The October Dairy Products report was issued Friday afternoon after the markets finished trading for the week. StoneX reminded us that a lot of milkfat went “missing” in August and September and, while it was produced at the farm level, it didn’t show up in the major dairy products.
“We are assuming some of that fat found its way back into the major dairy products in October, but may have continued to move directly into retail and foodservice,” StoneX said. I’ll have details from the Dairy Products report next week.
The Global Dairy Trade’s Pulse auction on Tuesday saw 2.2 million pounds of Fonterra whole milk powder sold, up from 2.1 million in the Nov. 22 Pulse, and at $3,280 per metric ton, down $25, or 0.8%, from the previous Pulse.
HighGround Dairy said, “After whole milk powder found support at the most recent main GDT auction two weeks ago Nov. 15, the two subsequent Pulse events have indicated slight price weakness. However, the two recent Pulse auction settlements remain higher versus the $3,250 per metric ton WMP value at the first November auction.”
Speaking in the Dec. 5 Dairy Radio Now broadcast, HGD’s Lucas Fuess said demand is pretty weak around the world regarding products from New Zealand despite continuous news that milk output there is weaker this season.
Don’t look for China to come to the rescue any time soon. China’s global dairy purchases will likely remain limited for the foreseeable future as protests mounted across the country due to frustration over the government’s continuing zero-COVID policy of massive lockdowns and quarantine centers.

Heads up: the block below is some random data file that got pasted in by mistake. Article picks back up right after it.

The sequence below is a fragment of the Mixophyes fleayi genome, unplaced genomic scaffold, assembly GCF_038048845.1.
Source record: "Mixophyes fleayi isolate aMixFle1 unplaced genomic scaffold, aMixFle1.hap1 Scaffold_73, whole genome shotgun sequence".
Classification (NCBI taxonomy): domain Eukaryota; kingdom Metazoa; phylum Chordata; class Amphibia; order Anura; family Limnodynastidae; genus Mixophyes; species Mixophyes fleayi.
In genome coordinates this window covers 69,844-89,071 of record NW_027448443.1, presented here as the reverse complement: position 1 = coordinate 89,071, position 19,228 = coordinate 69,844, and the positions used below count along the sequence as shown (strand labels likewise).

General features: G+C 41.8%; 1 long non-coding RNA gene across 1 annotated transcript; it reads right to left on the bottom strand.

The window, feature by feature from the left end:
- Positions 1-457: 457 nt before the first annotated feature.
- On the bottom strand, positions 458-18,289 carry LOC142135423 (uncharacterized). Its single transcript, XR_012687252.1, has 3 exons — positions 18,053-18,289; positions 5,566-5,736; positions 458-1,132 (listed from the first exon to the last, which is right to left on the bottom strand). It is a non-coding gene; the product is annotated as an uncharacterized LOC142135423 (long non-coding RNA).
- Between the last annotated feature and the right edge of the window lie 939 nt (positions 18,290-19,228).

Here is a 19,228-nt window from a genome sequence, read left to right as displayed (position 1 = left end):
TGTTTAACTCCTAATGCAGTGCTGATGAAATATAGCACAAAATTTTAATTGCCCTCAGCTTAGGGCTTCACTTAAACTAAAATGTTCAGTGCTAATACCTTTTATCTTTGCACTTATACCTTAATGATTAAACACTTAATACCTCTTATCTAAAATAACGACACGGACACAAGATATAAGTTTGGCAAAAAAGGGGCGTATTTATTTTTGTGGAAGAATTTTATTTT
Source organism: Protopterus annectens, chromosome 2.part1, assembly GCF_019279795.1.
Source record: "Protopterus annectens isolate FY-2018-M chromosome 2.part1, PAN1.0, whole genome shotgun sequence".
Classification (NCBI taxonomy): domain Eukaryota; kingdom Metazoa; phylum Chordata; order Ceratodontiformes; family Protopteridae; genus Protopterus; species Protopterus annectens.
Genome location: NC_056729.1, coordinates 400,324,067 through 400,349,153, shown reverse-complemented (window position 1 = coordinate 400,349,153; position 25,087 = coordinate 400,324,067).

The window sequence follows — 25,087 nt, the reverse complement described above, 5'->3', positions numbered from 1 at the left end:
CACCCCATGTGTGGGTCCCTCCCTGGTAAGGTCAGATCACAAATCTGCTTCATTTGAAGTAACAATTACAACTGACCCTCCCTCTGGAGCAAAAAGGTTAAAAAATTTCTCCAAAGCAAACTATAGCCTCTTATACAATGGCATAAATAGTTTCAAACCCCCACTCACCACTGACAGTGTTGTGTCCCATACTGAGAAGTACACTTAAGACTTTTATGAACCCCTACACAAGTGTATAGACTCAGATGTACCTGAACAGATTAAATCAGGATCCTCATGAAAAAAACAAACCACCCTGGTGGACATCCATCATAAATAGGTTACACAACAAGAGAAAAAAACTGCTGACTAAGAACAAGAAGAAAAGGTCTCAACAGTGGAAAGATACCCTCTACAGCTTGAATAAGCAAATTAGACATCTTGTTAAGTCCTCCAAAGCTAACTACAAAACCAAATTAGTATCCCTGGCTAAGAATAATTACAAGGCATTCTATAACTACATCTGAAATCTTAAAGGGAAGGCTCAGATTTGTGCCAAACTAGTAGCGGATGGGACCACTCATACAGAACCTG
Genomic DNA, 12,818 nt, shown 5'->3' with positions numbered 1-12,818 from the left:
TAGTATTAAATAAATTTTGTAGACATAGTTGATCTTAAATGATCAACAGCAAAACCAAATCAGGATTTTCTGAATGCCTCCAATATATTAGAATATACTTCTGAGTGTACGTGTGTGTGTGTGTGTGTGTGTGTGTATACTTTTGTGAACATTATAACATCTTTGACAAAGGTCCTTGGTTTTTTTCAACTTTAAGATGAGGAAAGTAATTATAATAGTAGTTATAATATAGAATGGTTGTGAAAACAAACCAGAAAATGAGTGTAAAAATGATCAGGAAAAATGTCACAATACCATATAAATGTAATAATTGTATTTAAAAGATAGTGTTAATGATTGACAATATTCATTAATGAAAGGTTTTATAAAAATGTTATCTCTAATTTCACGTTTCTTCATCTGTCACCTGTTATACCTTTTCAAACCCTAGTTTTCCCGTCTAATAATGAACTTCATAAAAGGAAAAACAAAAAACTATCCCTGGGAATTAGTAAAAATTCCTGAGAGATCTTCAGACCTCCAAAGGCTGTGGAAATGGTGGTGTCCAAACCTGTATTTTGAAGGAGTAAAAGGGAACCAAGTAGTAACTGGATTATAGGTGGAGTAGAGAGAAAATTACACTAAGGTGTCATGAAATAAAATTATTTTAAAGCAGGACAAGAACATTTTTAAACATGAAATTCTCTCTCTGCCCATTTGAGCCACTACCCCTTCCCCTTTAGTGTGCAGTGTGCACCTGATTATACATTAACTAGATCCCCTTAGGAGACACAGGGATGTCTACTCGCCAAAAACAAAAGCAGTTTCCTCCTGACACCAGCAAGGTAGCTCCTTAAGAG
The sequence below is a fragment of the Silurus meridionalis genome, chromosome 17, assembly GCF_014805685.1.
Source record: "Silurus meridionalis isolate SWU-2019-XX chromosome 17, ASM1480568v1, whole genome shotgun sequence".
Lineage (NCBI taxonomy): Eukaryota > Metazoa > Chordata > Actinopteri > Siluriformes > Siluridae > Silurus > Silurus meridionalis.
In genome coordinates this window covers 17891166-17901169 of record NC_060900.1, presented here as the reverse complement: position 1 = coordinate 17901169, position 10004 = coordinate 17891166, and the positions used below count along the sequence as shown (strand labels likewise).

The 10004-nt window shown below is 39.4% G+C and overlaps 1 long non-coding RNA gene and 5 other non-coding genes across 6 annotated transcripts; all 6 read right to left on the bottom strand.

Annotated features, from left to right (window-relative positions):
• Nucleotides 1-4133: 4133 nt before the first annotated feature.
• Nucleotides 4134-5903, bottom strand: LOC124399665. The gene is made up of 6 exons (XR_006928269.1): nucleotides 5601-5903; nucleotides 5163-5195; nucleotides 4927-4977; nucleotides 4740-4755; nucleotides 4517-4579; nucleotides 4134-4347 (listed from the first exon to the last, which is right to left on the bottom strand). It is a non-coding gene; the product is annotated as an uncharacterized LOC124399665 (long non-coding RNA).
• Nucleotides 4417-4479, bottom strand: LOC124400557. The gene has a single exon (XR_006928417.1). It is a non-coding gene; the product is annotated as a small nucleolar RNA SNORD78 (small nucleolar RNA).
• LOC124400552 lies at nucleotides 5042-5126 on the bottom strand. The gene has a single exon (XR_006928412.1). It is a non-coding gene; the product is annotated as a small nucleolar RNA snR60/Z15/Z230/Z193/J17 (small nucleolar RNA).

There are reports the government may back off some. HGD reports the official newspaper of the Communist Party ran a daring opinion piece suggesting that “COVID controls change to be more targeted and effective.”
Back home, USDA announced the fluid milk portion of the solicitation of the Special Supplemental Nutrition program for Women, Infants and Children. You’ll recall close to $1 billion will be spent to purchase food for emergency food providers like food banks. Because the spending is administered through the Emergency Food Assistance program, cheese and fluid milk are the only dairy products qualified for purchase.